Elderberry, used as a medicine and as a food for thousands of years, is one of the richest sources of plant pigments called anthocyanins, found to improve microcirculation to the skin.
This was confirmed by research published in the British Journal of Nutrition, which investigated how anthocyanins might benefit obese women by decreasing oxidation and inflammation and improving microcirculation.
The study found that there was a significant improvement of microcirculation of blood to the skin as a result of anthocyanin consumption. The improvement was greatest when the consumption of anthocyanins was combined with exercise.
This improvement in circulation, combined with the potent antioxidant action of elderberry anthocyanins, may slow the rate at which skin ages (shown to slow the ageing process by reducing the level of oxygen free radicals in the body).
Elderberry berries and their extracts are most often consumed for their anti-bacterial and anti-viral action.
While anthocyanins are commonly found in fruits such as berries, research published in the Journal of Functional Foods and the journal Mechanisms of Ageing and Development shows that the European black elderberry (Sambucus nigra) is one of the richest sources of anthocyanins, as well as vitamins.
Research has, however, also shown that after being absorbed into the body, the anthocyanins found in elderberries are excreted from the body within four hours.
Manufacturers of concentrated elderberry extracts like Italian company Iprona AG, Italy, recommend that people should take a dose of elderberry every four hours for optimal benefit against colds or flu.
As we age, the flow of blood to the skin is reduced. By age 70, the microcirculation to our skin is just 40 percent of what it was in youth.
This reduced blood supply has an effect on the underlying structure of the skin, which is part of the process that causes the skin to lose its elasticity and its youthful fullness and leads to the appearance of lines and wrinkles. The reduced blood supply also causes wounds to the skin to take longer to heal.
Blood supply to the skin is reduced by a number of factors such an increase in total blood cholesterol and systolic blood pressure, but the greatest cause of the decline in blood circulation is the change in hormone levels that comes with age.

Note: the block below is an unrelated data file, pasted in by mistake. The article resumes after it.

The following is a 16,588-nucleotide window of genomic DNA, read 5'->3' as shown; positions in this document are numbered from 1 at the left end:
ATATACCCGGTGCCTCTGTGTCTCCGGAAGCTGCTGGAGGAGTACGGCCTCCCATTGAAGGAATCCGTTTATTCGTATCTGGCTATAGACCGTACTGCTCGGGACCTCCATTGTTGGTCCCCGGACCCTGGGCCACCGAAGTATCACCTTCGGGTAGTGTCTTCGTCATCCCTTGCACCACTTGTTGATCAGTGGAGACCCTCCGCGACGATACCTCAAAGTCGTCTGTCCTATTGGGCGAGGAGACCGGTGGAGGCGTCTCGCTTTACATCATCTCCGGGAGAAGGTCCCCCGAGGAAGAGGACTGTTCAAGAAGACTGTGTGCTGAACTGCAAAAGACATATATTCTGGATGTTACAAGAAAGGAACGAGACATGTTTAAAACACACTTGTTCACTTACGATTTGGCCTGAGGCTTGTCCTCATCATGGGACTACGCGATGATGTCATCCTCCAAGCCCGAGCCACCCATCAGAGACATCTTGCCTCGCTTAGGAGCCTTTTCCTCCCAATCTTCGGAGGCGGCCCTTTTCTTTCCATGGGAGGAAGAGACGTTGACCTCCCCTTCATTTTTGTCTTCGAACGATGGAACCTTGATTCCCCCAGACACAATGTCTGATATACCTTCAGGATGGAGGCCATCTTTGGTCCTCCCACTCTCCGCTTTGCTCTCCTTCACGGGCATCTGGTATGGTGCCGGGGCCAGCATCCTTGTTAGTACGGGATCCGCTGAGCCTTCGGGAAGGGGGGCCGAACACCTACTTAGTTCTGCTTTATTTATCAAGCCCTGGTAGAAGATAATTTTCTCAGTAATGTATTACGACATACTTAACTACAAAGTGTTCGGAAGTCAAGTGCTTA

Lifestyle factors such as exercise, diet, smoking and obesity also have an influence on circulation to the skin and, consequently, the rate at which the skin ages.
A study published in the journal Nutrition, Metabolism, and Cardiovascular Diseases reported that even moderate aerobic training improved the microcirculation of sedentary obese subjects.
Exercise also resulted in reduced blood pressure and an improvement in the level of adiponectin in plasma, which increased the body’s sensitivity to insulin.
After considering the evidence that supports the use of elderberry to slow the signs of skin ageing by improving microcirculation, the next question to resolve is whether to eat elderberries in their natural state, or to use a commercial concentrate.
The experts say that a commercial concentrate is a better choice. An article published in the Journal of Complementary Medicine quoted Dr Hans Wohlmuth, a pharmacologist and the curator of the Medical Plant Herbarium at Southern Cross University, and Dr Kerry Bone, Associate Professor in the School of Health at the University of New England (both in regional NSW), who said that standardised commercial extracts offered greater potency and overcame the problem of variations in the therapeutic value of the berries in their natural state.
“A standardised extract is manufactured to contain a consistent level of one or more phytochemical constituents that are derived from the original starting material. In the properly standardized extract, the entire chemical profile of the extract displays a very high degree of consistency from batch to batch,” Dr Bone said.
The black elderberry is a wonder of nature and should take a permanent place in our diet, not just to fight infections, but also to reduce oxidative stress and improve skin health.
- By Carl Thompson, an Australian freelance health and medical journalist. He specialises in natural alternatives to the synthetic products of the pharmaceutical industry, and is a research writer for BerryPharma, an Australian-Italian company that produces standardised berry extracts for medicinal uses.